I was going to write about the results of yesterday’s Korean national election, but this news is far too tragic to postpone until tomorrow.  Shawn Matthews, one of Korea’s top bloggers, committed suicide on May 23rd in Beijing.  His blog was read by thousands, and he was loved by many readers from around the world.  My wife introduced his blog to me last year, and I read it occasionally.  Last year I blogged about Shawn on two occasions, on June 25 and November 27.  His current blog, China Life Blog, has been virtually shut down, but his previous, award-winning blog, Korea Life Blog, is still active.  Read it soon because it too may be shut down in the future.  All traces of his life in China except for Jake’s post have vanished from the Internet.  I hope that Shawn’s Korea blog remains online so that people can read his fine work.  He was a very talented blogger.
His friend Jake posted an entry discussing what happened.  His ex-girlfriend, Ling Ling, recently started a blog of her own, most likely inspired by Shawn.  I won’t speculate on the specifics of Shawn’s death–read Jake’s narrative to learn more about what happened.  Shawn’s story reminds me of another tragedy that jarred me when I was younger–the suicide of one of my high school classmates.  He was a star basketball player with a full-ride scholarship to play basketball at a state university.  He was an excellent student and had what many thought was a rock-solid relationship with his wonderful girlfriend.  He was popular and beloved by our hometown.  Yet he committed suicide not more than two months after we graduated from high school.  The entire community was shocked by his untimely death.  Many suspected that breaking up with his girlfriend triggered his death, something I later confirmed with his ex-girlfriend.  At the time I felt so mortal, especially after another classmate died a month earlier in a car accident, and a third one nearly drowned.  We were high school graduates with a very bright future, but we were scared to death of dying and cognizant of our own mortality.  It was a very somber summer.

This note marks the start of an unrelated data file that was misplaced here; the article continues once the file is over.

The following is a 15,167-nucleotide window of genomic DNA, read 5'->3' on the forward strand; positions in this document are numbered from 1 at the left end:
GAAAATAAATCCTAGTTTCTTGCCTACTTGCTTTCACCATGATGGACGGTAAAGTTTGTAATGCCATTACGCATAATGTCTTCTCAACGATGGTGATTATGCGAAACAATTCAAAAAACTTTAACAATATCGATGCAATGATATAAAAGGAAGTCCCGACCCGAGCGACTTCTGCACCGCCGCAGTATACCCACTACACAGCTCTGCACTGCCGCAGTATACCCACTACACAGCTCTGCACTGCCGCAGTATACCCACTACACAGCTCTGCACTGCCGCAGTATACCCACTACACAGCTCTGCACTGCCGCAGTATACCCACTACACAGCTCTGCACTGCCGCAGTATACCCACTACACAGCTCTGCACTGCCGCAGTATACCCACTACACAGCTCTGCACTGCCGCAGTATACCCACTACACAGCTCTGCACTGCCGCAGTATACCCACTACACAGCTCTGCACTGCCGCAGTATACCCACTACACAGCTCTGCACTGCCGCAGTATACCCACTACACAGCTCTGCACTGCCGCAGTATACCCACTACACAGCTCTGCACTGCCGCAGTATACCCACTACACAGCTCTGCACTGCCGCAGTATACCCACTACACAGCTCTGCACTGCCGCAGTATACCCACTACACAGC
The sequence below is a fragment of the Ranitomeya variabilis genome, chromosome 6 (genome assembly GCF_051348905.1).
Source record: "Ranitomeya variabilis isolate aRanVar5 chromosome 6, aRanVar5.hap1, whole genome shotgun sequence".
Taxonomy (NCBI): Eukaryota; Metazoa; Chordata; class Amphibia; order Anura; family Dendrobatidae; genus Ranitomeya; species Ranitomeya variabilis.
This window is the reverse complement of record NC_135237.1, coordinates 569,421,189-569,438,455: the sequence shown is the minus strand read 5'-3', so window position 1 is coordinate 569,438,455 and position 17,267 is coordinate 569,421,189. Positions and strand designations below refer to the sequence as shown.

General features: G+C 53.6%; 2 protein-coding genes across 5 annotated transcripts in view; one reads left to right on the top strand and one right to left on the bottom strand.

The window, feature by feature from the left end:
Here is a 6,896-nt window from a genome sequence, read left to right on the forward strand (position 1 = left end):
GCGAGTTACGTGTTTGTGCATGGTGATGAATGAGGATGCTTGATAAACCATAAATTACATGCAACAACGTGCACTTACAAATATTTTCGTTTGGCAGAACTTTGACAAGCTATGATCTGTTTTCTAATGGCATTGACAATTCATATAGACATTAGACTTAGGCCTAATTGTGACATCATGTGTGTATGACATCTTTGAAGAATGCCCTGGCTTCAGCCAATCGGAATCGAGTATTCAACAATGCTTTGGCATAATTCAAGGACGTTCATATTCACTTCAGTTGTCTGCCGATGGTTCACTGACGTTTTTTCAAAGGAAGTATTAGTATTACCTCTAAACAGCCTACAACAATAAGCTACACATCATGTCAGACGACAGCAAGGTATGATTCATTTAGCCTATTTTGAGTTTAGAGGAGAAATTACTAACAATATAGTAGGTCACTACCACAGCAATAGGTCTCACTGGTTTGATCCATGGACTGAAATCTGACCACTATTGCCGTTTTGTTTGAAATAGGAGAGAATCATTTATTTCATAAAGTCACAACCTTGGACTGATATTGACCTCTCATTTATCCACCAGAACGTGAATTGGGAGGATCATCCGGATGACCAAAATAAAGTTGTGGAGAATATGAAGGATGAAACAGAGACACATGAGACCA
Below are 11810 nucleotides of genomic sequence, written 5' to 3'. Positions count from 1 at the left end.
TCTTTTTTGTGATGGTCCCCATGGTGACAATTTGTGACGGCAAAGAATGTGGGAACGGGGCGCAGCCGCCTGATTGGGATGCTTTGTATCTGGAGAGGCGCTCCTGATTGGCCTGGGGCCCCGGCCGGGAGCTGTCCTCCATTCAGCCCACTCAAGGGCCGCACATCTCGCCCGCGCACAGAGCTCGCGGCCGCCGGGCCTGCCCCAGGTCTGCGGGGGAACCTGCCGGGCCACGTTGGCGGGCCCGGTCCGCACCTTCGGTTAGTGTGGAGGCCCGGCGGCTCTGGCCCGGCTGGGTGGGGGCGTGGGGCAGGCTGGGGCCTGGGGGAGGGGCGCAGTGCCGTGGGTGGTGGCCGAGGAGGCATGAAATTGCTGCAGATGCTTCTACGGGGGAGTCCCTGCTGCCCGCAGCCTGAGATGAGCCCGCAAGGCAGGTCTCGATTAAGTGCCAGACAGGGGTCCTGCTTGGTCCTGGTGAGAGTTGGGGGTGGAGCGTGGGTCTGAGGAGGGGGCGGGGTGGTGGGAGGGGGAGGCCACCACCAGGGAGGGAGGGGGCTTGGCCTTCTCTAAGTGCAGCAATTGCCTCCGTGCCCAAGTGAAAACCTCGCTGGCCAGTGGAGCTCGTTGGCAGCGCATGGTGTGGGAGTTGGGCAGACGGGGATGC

In case you are wondering why I’ve posted two tragic posts this week–Shawn’s death and the fall of Barbaro–no worries.  Life is good here.  I’m busy and a bit tired perhaps, but none the worse for wear.  Unlike Shawn, I will never live my life online through this blog.  Shawn’s blog was appealing to readers partly because he often blogged about his personal life.  This may have made him more vulnerable to suicide.  When you are popular in any way, even as a blogger, you find yourself under increasing pressure to perform.  When you write about the drama in your life, blogging magnifies those feelings.  The audience eggs you on and asks for more, more, more.  I wish Shawn could have sought comfort and praise through another means.  He might still be alive today.  Now one of my colleagues is working on helping Shawn’s family return his remains to the U.S.  What a sad ending to someone will immense promise.

Books by MG EdwardsMG Edwards is a writer of books and stories in the thriller and science fiction-fantasy genres. He also writes travel adventures and children’s books. A former U.S. diplomat, he served in South Korea, Paraguay, and Zambia before leaving the Foreign Service to write full time.

Edwards is author of six books. His memoir, Kilimanjaro: One Man’s Quest to Go Over the Hill, was finalist for the Book of the Year Award and the Global eBook Award. He has published four children’s picture books in the World Adventurers for Kids Series: Alexander the Salamander; Ellie the Elephant; Zoe the Zebra; and a collection featuring all three stories. His book Real Dreams: Thirty Years of Short Stories is an anthology of 15 short stories.

Edwards lives in Taipei, Taiwan with his family. He has also lived in Austria, Singapore and Thailand. For more books or stories by M.G. Edwards, visit his web site at www.mgedwards.com or contact him by e-mail at me@mgedwards.com or on Twitter @m_g_edwards.

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1 Comment

  1. Angeline's Gravatar Angeline
    June 8, 2006    

    Hi Mike,
    After I read about Shawn’s suicide on your posting, I crossed over to his friend’s site and read more about him.  From my personal experience, I knew that Shawn actually died of depression.  I would want to write about my own depression in my space but am too tired everyday because I started doing relief teaching at a Montessori Preschool three days ago.  I wanted to share so that others will know more about depression and to avoid it from an early stage.

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